‘Swim­mers at risk on pol­luted city beaches’

Weekend Argus (Saturday Edition) - - FRONT PAGE - KOWTHAR SOLOMONS

SWIM­MERS us­ing pol­luted Cape Town beaches faced sig­nif­i­cant health risks, a top sci­en­tist has warned.

The City of Cape Town had un­der­es­ti­mated the risks posed by pol­luted seawa­ter on the At­lantic and False Bay coast­lines, epi­demi­ol­o­gist Dr Jo Barnes cau­tioned.

A re­port by the city on the state of beaches and bathing spots over the 12 months which ended in June iden­ti­fied sev­eral places which failed to com­ply with health and safety reg­u­la­tions “by a very small mar­gin” but were gen­er­ally deemed still safe for swim­ming this sum­mer.

Sam­ples in­di­cated pol­lu­tion con­tam­i­na­tion along the False Bay coast­line at Muizen­berg, near the train sta­tion, and six spots from Ma­cas­sar to Strand.

Sites that were not up to scratch on the At­lantic Se­aboard were Melk­bosstrand, Blou­berg Big Bay, Three An­chor Bay, Rock­lands, Saun­ders Rock and The Kom, op­po­site Har­mony Park.

Brett Her­ron, may­oral com­mit­tee mem­ber for trans­port, said the mar­gin of non-com­pli­ance was very small and the beaches were safe for swim- ming, un­less oth­er­wise in­di­cated by the city’s health depart­ment.

How­ever, Barnes be­lieves the data is dif­fi­cult to in­ter­pret as it has been “smoothed” to pre­sent av­er­ages. This might paint a more rosy pic­ture than mer­ited and the find­ings should be han­dled with cau­tion.

“These sites did not com­ply by a very small mar­gin, which in­di­cates the pol­lu­tion lev­els were rel­a­tively low. Sites that are chron­i­cally non­com­pli­ant, and which ex­ceed the guide­lines by a sig­nif­i­cant mar­gin, are prob­a­bly af­fected by se­vere pol­lu­tion which may be on­go­ing and would, there­fore, be more risky,” Her­ron said.

“Some sites, how­ever, may fail guide­lines by a small mar­gin and this could be due to spo­radic low lev­els of pol­lu­tion.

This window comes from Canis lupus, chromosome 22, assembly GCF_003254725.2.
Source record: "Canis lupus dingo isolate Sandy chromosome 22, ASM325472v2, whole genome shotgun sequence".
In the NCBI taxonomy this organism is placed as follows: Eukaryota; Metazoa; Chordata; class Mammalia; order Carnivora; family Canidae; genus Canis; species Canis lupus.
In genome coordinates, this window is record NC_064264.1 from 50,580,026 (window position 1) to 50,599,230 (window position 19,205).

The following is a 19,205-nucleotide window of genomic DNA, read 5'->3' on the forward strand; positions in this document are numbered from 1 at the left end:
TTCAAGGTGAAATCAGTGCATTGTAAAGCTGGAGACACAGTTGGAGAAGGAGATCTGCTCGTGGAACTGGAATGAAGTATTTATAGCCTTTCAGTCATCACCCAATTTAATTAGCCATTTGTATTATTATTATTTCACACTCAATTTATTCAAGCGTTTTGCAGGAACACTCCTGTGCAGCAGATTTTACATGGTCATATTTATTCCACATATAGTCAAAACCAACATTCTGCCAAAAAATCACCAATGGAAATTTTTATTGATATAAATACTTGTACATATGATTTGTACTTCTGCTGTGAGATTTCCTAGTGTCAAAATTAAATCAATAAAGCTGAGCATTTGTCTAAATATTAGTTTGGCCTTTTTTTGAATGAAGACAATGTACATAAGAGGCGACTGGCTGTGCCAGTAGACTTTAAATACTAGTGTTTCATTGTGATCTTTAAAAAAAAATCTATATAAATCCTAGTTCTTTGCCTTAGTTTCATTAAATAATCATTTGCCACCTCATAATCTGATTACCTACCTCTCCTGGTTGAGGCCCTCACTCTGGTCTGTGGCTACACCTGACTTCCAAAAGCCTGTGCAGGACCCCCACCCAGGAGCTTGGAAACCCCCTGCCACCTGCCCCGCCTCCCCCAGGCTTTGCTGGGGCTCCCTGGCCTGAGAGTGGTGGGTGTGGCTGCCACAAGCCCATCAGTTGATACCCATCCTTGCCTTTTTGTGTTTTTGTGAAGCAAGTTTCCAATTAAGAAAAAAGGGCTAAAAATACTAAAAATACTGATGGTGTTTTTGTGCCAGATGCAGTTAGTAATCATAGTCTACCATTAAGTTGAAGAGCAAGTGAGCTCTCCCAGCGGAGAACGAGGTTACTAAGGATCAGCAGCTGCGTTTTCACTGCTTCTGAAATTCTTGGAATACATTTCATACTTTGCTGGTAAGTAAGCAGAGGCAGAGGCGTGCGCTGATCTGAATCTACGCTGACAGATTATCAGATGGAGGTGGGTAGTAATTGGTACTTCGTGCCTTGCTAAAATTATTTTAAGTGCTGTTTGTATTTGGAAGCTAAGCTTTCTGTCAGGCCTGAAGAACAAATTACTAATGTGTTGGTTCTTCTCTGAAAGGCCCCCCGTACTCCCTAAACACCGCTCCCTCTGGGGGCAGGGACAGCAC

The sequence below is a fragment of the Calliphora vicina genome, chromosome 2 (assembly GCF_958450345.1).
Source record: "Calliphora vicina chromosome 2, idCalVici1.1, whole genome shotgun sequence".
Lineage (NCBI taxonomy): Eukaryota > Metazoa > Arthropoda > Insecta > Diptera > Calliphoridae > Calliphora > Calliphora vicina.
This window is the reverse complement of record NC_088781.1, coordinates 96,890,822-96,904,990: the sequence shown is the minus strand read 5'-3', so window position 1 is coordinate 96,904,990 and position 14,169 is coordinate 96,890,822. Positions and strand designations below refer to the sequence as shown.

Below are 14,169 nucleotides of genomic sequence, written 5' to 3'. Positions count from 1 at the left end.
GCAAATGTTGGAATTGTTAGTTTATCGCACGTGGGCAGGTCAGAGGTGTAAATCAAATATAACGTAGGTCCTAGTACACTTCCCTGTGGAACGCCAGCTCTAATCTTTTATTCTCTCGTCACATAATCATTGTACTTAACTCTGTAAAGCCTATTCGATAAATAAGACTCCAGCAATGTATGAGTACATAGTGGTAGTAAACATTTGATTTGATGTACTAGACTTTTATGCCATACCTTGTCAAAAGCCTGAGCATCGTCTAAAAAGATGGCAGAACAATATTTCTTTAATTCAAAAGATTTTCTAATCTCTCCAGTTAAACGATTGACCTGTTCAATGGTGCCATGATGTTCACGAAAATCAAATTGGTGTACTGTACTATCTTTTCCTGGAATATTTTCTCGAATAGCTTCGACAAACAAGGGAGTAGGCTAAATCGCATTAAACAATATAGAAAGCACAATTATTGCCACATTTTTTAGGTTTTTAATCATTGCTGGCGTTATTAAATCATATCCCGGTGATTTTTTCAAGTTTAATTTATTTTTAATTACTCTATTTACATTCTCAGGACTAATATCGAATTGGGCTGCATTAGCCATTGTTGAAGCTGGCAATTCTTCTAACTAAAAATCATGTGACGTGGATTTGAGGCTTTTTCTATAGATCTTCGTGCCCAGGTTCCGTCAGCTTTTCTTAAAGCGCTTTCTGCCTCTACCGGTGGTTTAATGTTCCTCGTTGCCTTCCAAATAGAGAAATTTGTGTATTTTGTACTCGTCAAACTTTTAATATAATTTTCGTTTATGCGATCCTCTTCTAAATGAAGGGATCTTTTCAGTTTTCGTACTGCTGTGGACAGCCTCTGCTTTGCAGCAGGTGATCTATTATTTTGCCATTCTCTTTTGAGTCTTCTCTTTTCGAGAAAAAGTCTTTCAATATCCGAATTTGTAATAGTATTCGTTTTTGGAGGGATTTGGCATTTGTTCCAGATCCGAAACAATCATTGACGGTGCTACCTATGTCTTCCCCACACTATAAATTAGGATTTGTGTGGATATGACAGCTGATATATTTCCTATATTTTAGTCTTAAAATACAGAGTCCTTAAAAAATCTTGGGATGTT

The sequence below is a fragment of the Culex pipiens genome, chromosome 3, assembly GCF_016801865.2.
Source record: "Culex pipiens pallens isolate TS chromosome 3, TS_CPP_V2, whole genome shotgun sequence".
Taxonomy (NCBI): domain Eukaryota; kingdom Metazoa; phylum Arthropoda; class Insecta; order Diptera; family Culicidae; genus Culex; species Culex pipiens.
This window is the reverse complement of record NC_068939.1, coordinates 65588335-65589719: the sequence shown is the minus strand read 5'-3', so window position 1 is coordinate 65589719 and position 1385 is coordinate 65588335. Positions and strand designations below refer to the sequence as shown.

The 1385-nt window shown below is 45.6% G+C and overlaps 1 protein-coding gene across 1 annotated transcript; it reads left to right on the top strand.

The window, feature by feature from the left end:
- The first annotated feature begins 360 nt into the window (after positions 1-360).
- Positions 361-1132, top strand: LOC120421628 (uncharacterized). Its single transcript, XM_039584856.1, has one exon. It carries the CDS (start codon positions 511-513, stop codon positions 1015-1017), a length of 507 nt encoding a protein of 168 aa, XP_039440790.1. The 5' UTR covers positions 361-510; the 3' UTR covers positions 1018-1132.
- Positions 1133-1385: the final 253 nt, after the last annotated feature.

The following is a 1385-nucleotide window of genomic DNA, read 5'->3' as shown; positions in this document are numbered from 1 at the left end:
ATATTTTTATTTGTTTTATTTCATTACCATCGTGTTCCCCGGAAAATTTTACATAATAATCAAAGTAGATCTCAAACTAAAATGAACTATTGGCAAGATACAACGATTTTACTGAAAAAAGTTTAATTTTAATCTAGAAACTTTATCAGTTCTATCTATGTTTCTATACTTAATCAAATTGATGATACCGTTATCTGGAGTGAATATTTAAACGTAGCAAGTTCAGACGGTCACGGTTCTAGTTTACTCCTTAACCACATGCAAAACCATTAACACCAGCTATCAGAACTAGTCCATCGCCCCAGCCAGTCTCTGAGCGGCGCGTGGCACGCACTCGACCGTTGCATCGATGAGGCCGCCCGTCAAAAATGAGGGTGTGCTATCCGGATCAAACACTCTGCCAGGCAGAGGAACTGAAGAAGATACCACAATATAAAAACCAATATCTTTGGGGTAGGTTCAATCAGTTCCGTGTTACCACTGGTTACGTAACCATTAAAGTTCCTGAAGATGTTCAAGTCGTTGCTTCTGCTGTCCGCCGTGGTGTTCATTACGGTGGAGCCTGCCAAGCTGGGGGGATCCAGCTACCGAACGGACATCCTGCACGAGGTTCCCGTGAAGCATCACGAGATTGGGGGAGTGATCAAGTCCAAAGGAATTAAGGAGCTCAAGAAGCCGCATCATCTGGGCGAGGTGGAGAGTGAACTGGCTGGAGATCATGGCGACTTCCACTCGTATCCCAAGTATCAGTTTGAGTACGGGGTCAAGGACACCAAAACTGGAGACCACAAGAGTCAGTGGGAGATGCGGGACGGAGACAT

“As such, these sites have a lower risk level.

“The health depart­ment as­sesses these fig­ures and will is­sue an ad­vi­sory and or erect ap­pro­pri­ate sig­nage at con­tam­i­nated sites.

“With re­gard to swim­ming at the beaches, it would only be ad­vis­able to avoid swim­ming if these signs are dis­played,” he said.

“Typ­i­cally, the amount of pol­lu­tion is mea­sured by how much e coli ( Escherichia coli) bac­te­ria are pre­sent in ev­ery 100ml of wa­ter. How­ever, the re­port does not in­di­cate which or­gan­ism is used in which ta­bles.

“When the city in­di­cates that an area is non-com­pli­ant, it sim­ply states that it is over the limit but not by how much. In re­al­ity, the higher the level, the greater the health risk. Not re­port­ing on peak pol­lu­tion pe­ri­ods makes it dif­fi­cult to in­ter­pret the real health risks.”

“The pol­lu­tion data are of­ten av­er­aged or ‘smoothed’, thereby re­mov­ing the peak data val­ues. The health risks are par­tic­u­larly high at peak val­ues, which are not listed.

“Some of these sites are mon­i­tored only a few times a year. That means that there are large pe­ri­ods for some of the sites that there is no knowl­edge of the peaks in pol­lu­tion lev­els that may have oc­curred un­no­ticed or un­de­tected,” Barnes said.

Pro­fes­sor Tally Palmer, direc­tor of the Unilever Cen­tre of Wa­ter Qual­ity In­sti­tute for Wa­ter Re­search at Rhodes Univer­sity, agreed that some as­pects high­lighted by the city’s re­port needed to be tack­led, no­tably those linked to spills from waste wa­ter treat­ment works (WWTW).

“The re­port states that there are 110 pump sta­tion and ris­ing sewage over­flow in­ci­dents over the time pe­riod of the re­port. This re­port may not have staffing im­pli­ca­tions for the city but it sure does for WWTWs.

“This needs to be high­lighted as there is a de­pen­dency on bet­ter WWTW func­tion with suc­cess. The is­sue of il­le­gal dump­ing should also be ad­dressed,” Palmer said.

Ac­cord­ing to the re­port, the re­cently com­pleted up­grade at the Phoenix pump sta­tion would help deal with over­flow.

Ear­lier this month, the col­lapse of a ma­jor pipe caused a sewage spill into Mil­ner­ton La­goon. A high e coli con­cen­tra­tion led to the pub­lic be­ing warned to stay out of the wa­ter.

The sewage spill is re­port­edly be­ing treated with a mix­ture of en­zymes and sev­eral bac­te­ria.

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